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Effect of summer fallow management on crop yield: Field experiment and simulation analysis

Zeleke, Ketema Tilahun
Agricultural water management 2018 v.203 pp. 405-410
Brassica napus, aboveground biomass, agricultural productivity, arid lands, canola, computer simulation, dryland farming, fallow, field experimentation, grain yield, nitrogen, nitrogen fertilizers, plant available water, production technology, profitability, rain, seasonal variation, simulation models, soil water content, summer, weed control, weeds, Australia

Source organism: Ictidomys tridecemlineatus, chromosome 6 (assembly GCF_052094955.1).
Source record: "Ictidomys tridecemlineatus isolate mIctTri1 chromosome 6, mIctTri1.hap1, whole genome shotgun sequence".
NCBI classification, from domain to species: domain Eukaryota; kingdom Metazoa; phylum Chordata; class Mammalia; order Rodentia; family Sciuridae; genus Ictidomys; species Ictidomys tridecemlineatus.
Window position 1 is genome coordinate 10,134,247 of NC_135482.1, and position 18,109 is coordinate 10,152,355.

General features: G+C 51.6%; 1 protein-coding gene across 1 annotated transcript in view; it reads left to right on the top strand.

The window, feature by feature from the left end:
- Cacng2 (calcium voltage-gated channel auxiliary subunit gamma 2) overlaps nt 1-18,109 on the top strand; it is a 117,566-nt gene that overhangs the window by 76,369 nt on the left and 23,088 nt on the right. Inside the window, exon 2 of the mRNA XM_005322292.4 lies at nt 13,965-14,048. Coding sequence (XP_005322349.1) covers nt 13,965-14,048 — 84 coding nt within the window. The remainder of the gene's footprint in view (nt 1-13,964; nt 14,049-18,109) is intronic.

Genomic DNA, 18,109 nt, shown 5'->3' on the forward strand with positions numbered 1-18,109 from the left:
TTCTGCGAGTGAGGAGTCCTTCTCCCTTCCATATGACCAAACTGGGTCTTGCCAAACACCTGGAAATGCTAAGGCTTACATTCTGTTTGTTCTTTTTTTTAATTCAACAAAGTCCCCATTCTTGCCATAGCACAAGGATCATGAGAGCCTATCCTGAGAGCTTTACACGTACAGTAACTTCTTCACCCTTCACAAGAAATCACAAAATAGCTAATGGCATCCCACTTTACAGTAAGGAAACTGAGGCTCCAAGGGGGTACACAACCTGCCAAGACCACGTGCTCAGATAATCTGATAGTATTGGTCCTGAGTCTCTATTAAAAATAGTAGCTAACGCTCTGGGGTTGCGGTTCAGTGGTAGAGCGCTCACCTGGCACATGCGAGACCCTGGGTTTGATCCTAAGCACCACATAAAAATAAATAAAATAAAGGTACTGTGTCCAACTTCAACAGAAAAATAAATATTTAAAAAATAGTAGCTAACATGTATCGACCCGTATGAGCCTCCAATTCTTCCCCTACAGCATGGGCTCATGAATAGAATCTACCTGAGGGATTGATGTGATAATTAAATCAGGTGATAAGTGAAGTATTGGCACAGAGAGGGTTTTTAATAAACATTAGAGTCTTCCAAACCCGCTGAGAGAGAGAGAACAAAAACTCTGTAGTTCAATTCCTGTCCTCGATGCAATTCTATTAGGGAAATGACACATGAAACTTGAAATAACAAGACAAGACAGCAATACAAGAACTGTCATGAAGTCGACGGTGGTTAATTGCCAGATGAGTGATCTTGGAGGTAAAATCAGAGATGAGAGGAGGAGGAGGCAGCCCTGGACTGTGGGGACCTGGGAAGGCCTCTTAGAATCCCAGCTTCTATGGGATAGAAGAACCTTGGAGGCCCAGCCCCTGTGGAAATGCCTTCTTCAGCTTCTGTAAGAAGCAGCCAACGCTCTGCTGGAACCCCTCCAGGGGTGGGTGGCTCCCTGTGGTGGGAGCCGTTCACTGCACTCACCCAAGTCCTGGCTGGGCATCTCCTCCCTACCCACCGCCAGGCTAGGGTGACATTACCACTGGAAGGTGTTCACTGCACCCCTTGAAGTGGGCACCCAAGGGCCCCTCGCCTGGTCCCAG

Potential yield of a crop is limited by the factor which most restricts its productivity. In dryland cropping systems this factor is often the available soil water. Nitrogen fertiliser is also a high cost input in crop production systems. Conservation of these resources is essential to increase agricultural productivity and profitability. A field experiment and computer simulation modelling were conducted for the dryland farming system of south eastern Australia to investigate the effect of summer fallow management on growth and yield of canola (Brassica napus L.). A factorial experiment with two residual nitrogen levels and three residual soil water conditions was conducted. Soil water content and crop growth were monitored. At harvest, canola grain yield and above-ground biomass were measured. The biophysical model APSIM was used to analyse the effect of seasonal variation on crop yield by simulating canola grain yield at different residual water and nitrogen levels. The field experiment and simulation modelling indicated that in seasons with high in-crop rainfall, high residual soil water does not increase crop yield. However, residual nitrogen increases crop yield if in-crop rainfall is high. Irrespective of the in-crop rainfall, controlling summer weeds increases crop yield due to residual mineral N and/or residual soil water.